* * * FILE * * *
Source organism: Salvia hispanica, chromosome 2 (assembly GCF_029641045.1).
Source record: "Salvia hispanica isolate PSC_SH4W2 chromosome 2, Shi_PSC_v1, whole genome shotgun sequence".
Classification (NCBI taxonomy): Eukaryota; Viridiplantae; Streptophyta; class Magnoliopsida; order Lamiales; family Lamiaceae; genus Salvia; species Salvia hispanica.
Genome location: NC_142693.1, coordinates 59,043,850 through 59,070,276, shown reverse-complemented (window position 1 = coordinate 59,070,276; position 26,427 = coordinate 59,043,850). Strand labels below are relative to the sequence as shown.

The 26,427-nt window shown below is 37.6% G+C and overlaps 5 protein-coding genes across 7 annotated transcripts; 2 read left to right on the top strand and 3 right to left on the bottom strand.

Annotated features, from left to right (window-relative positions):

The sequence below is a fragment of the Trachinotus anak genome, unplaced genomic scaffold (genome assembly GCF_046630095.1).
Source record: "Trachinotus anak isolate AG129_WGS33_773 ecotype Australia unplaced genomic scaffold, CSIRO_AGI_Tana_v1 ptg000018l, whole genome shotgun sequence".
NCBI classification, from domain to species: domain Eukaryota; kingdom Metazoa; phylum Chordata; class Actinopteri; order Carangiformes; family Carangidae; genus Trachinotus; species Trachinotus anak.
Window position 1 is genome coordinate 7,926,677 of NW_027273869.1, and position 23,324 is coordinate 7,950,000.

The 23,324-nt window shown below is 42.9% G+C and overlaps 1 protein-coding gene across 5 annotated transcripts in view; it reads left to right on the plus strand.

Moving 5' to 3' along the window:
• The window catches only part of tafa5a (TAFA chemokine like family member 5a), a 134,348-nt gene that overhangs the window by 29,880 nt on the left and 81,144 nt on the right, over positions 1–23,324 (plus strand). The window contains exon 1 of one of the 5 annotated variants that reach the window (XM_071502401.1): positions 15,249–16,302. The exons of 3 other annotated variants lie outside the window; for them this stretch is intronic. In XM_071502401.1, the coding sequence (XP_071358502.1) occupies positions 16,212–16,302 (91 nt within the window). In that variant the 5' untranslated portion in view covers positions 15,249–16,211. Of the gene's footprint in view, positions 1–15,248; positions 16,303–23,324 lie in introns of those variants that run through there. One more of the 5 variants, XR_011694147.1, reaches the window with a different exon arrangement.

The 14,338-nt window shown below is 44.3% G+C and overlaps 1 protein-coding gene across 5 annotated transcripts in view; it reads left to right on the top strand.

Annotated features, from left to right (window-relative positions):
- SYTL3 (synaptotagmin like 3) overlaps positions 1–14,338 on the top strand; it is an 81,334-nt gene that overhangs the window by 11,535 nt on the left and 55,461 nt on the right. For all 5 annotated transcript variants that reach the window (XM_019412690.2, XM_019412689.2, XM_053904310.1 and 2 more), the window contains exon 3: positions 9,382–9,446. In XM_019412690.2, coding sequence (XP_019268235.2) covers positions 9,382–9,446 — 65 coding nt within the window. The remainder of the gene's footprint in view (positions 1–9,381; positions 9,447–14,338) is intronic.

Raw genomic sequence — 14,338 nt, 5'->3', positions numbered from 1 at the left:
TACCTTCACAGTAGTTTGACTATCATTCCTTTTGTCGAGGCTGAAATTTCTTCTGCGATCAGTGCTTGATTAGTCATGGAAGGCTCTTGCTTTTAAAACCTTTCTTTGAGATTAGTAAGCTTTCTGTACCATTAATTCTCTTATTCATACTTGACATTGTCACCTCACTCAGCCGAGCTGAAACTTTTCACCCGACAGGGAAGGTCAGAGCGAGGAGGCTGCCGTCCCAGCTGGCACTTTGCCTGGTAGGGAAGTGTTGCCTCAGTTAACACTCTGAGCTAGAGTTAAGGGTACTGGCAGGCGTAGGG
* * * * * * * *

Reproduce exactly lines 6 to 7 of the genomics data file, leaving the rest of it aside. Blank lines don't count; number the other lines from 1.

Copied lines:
Annotated features, from left to right (window-relative positions):

The sequence below is a fragment of the Trachinotus anak genome, unplaced genomic scaffold (genome assembly GCF_046630095.1).